|Virtual Aircraft Museum / USSR / Russia / Yakovlev|
Originally designated Yak-14, this was a traditional, high-wing, cabin four-seater, resembling a modernised AIR-6. Powered by a 145hp M-11FM engine, the prototype had a braced wing with two wooden spars, ply ribs and ply/fabric covering. The fuselage was based on a truss of welded steel tube, with fabric covering except over the nose, door and baggage hatch which were D1. The tail and ailerons were D1/fabric. The non-retractable undercarriage was sprung by rubber, the braked 500 by 150mm main wheels having spats and the 200 by 80mm tailwheel being castoring. Chief engineer on the programme was G.I.Gudimenko. The military prototype was flown by programme pilot F.L.Abramov in January 1945, and showed unsatisfactory handling. After repeated (mostly minor) modifications, and the change in designation to Yak-10, it passed State testing in June 1945.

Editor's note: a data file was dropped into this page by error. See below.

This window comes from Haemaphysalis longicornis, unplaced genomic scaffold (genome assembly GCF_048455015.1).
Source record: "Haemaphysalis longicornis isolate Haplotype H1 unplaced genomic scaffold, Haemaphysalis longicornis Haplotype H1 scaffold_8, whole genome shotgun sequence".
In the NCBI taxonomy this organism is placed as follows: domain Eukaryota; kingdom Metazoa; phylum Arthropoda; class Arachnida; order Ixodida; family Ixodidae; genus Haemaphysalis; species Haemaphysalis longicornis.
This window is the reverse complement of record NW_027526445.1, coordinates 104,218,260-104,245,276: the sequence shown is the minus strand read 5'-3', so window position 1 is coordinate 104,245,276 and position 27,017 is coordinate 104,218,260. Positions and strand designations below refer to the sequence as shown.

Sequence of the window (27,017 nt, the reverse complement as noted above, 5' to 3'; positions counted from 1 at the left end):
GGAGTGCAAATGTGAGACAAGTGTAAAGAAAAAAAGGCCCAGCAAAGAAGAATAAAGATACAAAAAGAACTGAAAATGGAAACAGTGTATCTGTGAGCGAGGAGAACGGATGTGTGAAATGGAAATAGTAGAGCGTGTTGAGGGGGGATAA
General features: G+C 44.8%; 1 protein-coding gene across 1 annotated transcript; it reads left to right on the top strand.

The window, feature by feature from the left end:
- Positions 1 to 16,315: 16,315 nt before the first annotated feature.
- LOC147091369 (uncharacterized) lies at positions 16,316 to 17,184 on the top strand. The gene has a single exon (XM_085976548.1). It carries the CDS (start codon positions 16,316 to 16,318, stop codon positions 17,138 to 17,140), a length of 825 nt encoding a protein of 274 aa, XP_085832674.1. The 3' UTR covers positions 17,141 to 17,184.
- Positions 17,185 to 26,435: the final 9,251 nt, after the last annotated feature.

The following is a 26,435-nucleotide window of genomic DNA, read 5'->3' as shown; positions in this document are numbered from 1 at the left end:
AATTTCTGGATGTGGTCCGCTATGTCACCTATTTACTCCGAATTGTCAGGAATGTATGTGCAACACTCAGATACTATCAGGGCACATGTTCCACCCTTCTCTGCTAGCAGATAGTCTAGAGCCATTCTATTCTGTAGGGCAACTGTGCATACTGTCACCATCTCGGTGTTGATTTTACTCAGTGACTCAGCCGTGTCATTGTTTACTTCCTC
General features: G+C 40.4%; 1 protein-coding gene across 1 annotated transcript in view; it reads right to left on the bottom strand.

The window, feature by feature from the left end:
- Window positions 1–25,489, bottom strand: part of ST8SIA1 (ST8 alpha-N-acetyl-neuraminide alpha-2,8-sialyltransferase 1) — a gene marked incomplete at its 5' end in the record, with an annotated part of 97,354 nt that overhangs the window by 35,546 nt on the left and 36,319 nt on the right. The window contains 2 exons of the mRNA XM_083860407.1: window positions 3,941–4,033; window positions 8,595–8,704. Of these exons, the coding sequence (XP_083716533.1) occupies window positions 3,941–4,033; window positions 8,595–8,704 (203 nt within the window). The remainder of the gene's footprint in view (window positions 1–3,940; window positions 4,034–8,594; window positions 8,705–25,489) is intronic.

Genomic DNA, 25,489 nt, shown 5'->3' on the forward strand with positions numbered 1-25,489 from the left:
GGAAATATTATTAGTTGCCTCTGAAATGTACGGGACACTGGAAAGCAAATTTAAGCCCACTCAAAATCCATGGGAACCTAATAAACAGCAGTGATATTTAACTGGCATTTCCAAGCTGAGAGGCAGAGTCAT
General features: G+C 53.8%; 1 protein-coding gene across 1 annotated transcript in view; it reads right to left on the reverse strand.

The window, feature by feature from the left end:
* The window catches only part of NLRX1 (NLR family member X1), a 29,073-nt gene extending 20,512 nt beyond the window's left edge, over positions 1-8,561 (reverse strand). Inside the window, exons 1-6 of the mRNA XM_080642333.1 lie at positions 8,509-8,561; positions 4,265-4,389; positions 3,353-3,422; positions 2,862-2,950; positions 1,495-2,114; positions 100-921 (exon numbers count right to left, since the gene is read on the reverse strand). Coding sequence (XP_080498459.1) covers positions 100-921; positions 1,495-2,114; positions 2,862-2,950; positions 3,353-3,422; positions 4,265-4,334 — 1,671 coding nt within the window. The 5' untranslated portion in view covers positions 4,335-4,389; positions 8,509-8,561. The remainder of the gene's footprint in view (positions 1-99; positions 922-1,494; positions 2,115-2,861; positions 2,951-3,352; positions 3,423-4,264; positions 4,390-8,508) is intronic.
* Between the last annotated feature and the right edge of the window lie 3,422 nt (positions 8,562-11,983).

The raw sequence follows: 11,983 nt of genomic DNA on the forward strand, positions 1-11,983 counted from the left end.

Despite the fact that it was not allmetal it was accepted for production, and a factory at Dolgoprudnyi outside Moscow produced forty in 1946. These were fitted with the 160hp M-l 1FR engine and were built in two versions:
Yak-10V (Vyvoznoi, carrier) dual-control four-seater.
Yak-10S (Sanitarnyi) with seats for a pilot and medical attendant, and a long hatch on the left for loading a stretcher.
In 1946 one aircraft was fitted with AIR-6 type floats. Designated Yak-10G (Gidro), it passed its Factory tests, but no data have been unearthed. In February 1947 a series aircraft was fitted with wooden Canadian skis 1,930 by 340mm, each weighing 20.25kg, and a tail ski weighing only 1.93kg, so that the empty weight was even less than normal.
Bill Gunston & Yefim Gordon "Yakovlev Aircraft since 1924", 1997